To mark International Day of the Midwife, we asked Denise Barnes, a midwife based in Leeds, to tell us about her career. Denise is the lead midwife for the North East & Yorkshire Genomic Medicine Service Alliance on a project to transform feto-maternal care pathways, and writes below about why she is passionate about the impact genomic medicine can have on the care for pregnant women and new mothers.


I have trained and worked as a Midwife in Leeds since 1998. A long time!

Whilst the first part of my career involved general midwifery, the last 10 years have seen me specialise in the offer and support of screening and diagnostic tests to women and their families.

Equity of access

I’ve long been passionate about ensuring timely and equitable access for women and their families to screening and diagnostic tests, and the counselling and support surrounding them. This passion was further increased when I became the Team Leader for the Fetal Medicine Unit.

A catalyst

When I was still new to my role, I was approached by a woman whose baby had been diagnosed with a condition that meant it had a low chance of survival. She asked me what support was available to help both her and her family with this difficult diagnosis. I had no idea.

I tried to support her, to prepare her for the birth and determine who would support her afterwards. However, I couldn’t give her the support I wanted to as I didn’t know where to access it. I felt overwhelmed, under-prepared, and unable to be an advocate for her due to my lack of knowledge.

I vowed to improve this in the future.

A change

With support from the management group, we developed a team of midwives with a similar vision, and we explored the most appropriate way to care for women who receive unexpected information during pregnancy.

As with most areas of healthcare, a Multi-Disciplinary Team (MDT) approach was required to ensure the best outcome. This included the Fetal Cardiac Team, Genetic Counsellors and Consultants, the Fetal Medicine Consultants, the Neonatal Consultants and the local Hospices.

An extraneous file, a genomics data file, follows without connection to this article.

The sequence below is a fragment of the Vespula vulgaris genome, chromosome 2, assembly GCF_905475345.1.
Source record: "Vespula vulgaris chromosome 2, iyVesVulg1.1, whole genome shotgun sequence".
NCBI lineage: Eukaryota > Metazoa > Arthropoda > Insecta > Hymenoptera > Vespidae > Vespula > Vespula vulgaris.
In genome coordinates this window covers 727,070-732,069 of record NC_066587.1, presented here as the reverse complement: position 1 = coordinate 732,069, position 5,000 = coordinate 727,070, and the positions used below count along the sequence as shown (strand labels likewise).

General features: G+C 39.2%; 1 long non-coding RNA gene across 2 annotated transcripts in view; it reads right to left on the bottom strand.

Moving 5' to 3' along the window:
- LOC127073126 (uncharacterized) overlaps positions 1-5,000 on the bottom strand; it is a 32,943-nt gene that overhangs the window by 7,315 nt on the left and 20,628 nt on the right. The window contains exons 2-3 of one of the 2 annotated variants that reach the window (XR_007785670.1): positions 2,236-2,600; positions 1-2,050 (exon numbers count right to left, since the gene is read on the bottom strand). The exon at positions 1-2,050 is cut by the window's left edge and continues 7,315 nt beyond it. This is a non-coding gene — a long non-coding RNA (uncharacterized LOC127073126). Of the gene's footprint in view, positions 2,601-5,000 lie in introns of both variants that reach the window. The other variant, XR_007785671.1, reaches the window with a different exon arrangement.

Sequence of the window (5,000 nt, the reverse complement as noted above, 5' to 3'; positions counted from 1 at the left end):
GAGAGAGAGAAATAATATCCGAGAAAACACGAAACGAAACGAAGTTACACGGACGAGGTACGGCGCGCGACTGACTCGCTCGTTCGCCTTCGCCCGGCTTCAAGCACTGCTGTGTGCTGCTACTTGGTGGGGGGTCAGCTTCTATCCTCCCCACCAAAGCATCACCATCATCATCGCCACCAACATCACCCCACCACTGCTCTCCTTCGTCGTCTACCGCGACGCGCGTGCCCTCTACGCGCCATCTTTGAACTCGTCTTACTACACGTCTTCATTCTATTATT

As a team of Midwives, we are now able to be an advocate for the women and their families, by exploring and directing them to the most relevant support and information.

A genomic journey

More recently I was able to expand my learning and education to cover genomics. Particularly important at a time when the availability and range of genetic and genomic tests is progressing.

For the last 10 months I’ve worked as the Matron for maternity outpatients, and the midwifery lead on a regional fetal genomic transformation project.

The project aims to explore existing pathways and make recommendations for best practice for women who have a fetal anomaly in a current pregnancy, pregnancy loss where a genetic reason is suspected, or families with an increased risk of a genetic diagnosis. Its an important project and exciting role, especially as genomics is a rapidly emerging area of medicine.

The knowledge I’ve gained allows me to continue ensuring that women receive the best information and support when considering genetic counselling and testing, as well as supporting fellow midwives as they begin their own genomic journey.